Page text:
7 spheres on a hexagonal tray 
20190114 

From herm: what is the length of each side of a hexagonal tray, with the height of each side 0.75 inch, to hold seven spheres, each with a diameter of 3.00 inches? The spheres are placed such that each side of the hexagon is touched by one sphere at its midpoint (and the seventh sphere is place in the center of the "ring" of the other six spheres. Answered by Harley Weston. 





Baseball Cards 
20170420 

From Raquel: A minor league baseball team gave away baseball cards to each person entering the stadium. One group receives 28 baseball cards. A second group received 68 baseball card. If each person entering the stadium receive the same number of cards, what was the greatest possible number of baseball cards that each person could have received? Answered by Penny Nom. 





6 inches of dirt in a baseball field 
20140601 

From Mary: The baseball field is 20,000 Square feet, 6 inched deep
I need to know how many cubic yards of dirt this will generate. Answered by Penny Nom. 





A player runs from second base to third base 
20110130 

From Marie: A baseball diamond is a square with side 90 feet in length. A player runs from second base to third base at a rate of 18 ft/sec. At what rate is the area of the trapezoidal region, formed by line segments A, B, C, and D changing when D is 22.5
Distance A is the players distance from first base when running from 2nd to third. Distance D is his distance from 3rd base. Distance C is the distance from 3rd to 3rd to Home. Distance B is the distance from Home to First.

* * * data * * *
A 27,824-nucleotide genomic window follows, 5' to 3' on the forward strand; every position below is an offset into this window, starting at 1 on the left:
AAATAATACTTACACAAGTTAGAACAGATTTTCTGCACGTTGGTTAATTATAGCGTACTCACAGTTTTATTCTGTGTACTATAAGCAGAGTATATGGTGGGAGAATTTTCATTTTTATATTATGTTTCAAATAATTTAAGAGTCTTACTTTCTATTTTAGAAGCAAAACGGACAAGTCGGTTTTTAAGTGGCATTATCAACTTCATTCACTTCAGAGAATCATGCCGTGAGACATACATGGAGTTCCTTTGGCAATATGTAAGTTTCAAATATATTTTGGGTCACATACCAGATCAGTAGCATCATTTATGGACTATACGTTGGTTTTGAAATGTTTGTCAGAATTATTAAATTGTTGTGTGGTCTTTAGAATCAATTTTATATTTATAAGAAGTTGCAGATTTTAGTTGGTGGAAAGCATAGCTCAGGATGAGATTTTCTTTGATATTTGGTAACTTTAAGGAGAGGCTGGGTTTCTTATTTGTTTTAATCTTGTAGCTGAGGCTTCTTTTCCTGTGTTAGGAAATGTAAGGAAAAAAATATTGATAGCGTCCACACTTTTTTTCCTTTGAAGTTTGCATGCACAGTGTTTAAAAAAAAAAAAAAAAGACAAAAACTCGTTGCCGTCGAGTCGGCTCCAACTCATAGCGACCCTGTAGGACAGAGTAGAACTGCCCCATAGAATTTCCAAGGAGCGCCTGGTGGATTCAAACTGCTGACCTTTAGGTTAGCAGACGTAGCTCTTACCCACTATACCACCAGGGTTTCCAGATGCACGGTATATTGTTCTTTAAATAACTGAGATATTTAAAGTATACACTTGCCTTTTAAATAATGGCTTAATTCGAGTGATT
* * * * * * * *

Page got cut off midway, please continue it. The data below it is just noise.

I have found dA/dt in a previous problem. Answered by Penny Nom. 





How far must the pitcher travel to get to the ball? 
20101104 

From ken: A baseball player bunts a ball down the first base line. It rolls 35ft at an angle of 26 degrees with the first base path. The pitchers mound is 60.5 ft from the plate. How far must he travel to get to the ball. Answered by Penny Nom. 





A baseball diamond 
20091118 

From maelee: the official distance between home plate and second base in baseball diamond is 120ft. Find the area of the official ball diamond & the distance between the bases. Answered by Robert Dawson, Chris Fisher and Penny Nom. 





A drawing of a baseball diamond 
20091109 

From Beth: My husband has a drawn diagram on a piece of paper of a baseball diamond. He knows that on the paper 1 1/16" (1.6875") = 90 actual feet. How do we calculate how many feet 5 7/8" on the paper would be? Answered by Penny Nom. 





The path of a baseball 
20080604 

From Tom: How high would a batter have to hit a ball to clear the stadium roof in right field
if the distance to the right field fence is 320 feet from home plate? Is this solvable? Answered by Janice Cotcher. 





Related rates and baseball 
20040426 

From Bethany: A baseball diamond is the shape of a square with sides 90 feet long. A player running from second to third base at a speed of 28 feet/ second is 30 feet from second base. At what rate is the player's distance from home plate changing? Answered by Penny Nom. 





Baseball games 
20040314 

From Fabian: Let's say I have 12 different Baseball games. There is one of only 2 possible outcomes for each of the 12 games. How would I fugure out how many combinations there are for the 12 games and for 11,10, and so fourth.
Answered by Penny Nom. 





How many hits? 
20030406 

From Jack:
My name is Jack. I'm a uncle. Student is in the 5th grade email is above. If a baseball player at sping training had a good season with the following: one seventh of his hits were doubles. 12.5% of his hits were home runs. But didn't have any triples. How many hits did he have? Can you give me an explanation of you solved the problem. Answered by Penny Nom.